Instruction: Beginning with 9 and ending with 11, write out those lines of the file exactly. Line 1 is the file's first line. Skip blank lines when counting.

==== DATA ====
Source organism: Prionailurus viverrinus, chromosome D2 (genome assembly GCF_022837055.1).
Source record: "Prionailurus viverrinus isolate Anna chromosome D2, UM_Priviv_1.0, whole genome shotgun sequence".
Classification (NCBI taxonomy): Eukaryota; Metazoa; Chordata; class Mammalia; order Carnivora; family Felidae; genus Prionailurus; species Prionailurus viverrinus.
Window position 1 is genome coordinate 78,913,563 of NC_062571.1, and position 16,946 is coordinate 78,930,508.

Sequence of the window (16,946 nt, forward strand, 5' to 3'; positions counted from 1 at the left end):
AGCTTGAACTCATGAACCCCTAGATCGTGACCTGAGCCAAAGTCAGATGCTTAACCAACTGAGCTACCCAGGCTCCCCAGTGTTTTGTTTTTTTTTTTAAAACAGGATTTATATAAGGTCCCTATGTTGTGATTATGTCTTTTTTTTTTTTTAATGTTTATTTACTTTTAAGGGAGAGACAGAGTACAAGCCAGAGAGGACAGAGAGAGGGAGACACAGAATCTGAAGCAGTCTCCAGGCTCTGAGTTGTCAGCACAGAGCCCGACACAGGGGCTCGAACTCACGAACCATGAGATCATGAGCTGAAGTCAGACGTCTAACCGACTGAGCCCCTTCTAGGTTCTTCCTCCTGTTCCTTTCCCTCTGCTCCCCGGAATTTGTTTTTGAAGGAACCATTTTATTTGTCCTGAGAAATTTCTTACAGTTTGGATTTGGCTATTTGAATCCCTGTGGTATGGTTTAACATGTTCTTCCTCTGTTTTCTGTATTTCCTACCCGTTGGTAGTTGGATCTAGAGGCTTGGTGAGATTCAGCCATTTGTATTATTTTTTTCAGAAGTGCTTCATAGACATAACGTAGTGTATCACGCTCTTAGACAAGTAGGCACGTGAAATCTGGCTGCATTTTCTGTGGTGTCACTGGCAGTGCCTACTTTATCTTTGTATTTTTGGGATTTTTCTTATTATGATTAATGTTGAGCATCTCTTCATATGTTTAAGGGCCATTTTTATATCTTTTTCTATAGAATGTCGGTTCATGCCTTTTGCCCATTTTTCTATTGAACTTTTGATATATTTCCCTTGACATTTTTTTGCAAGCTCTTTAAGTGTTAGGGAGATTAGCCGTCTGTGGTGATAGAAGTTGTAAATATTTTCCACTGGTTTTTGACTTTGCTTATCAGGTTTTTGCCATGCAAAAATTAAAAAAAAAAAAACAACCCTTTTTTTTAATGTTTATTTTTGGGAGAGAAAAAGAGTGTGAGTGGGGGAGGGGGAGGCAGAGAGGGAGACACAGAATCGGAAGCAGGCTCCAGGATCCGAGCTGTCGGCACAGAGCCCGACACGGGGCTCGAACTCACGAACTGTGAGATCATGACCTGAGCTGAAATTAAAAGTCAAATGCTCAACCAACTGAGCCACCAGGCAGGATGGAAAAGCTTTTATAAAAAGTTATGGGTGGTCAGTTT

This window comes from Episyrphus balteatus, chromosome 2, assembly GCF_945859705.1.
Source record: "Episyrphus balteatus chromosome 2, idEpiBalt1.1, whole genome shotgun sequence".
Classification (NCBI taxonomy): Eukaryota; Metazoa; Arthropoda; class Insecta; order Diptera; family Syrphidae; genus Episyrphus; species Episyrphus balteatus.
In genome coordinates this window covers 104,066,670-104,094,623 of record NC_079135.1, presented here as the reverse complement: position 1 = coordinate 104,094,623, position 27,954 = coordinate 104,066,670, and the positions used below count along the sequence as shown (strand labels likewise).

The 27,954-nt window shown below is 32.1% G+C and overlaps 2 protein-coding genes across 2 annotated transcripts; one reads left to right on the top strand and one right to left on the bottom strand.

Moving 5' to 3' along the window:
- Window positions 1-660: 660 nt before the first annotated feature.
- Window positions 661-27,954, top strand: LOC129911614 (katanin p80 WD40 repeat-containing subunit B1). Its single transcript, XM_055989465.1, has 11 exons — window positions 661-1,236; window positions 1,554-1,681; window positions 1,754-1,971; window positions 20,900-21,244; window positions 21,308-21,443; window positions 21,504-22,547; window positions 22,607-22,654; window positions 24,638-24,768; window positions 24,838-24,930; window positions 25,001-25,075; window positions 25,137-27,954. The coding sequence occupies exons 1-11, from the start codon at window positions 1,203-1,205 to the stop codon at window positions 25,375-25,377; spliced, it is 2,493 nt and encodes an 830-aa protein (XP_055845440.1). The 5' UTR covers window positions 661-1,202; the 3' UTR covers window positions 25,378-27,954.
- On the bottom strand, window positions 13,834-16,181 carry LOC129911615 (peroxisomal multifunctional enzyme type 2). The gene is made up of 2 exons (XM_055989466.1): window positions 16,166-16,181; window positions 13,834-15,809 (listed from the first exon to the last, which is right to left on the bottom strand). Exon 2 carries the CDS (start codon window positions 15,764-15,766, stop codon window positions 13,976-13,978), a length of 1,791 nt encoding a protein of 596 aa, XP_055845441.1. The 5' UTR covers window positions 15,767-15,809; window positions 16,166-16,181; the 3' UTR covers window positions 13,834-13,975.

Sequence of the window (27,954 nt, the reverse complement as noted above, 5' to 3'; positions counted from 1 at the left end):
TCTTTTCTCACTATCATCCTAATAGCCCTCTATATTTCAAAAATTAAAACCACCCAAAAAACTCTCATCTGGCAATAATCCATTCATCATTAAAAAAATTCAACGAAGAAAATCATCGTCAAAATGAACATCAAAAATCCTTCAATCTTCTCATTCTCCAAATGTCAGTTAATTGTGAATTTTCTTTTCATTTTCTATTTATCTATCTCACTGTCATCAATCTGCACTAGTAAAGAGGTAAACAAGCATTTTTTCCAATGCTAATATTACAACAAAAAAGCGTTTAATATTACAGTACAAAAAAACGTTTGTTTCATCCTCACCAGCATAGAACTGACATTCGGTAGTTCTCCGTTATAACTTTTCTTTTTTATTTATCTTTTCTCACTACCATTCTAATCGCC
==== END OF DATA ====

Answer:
Classification (NCBI taxonomy): Eukaryota; Metazoa; Arthropoda; class Insecta; order Diptera; family Syrphidae; genus Episyrphus; species Episyrphus balteatus.
In genome coordinates this window covers 104,066,670-104,094,623 of record NC_079135.1, presented here as the reverse complement: position 1 = coordinate 104,094,623, position 27,954 = coordinate 104,066,670, and the positions used below count along the sequence as shown (strand labels likewise).

The 27,954-nt window shown below is 32.1% G+C and overlaps 2 protein-coding genes across 2 annotated transcripts; one reads left to right on the top strand and one right to left on the bottom strand.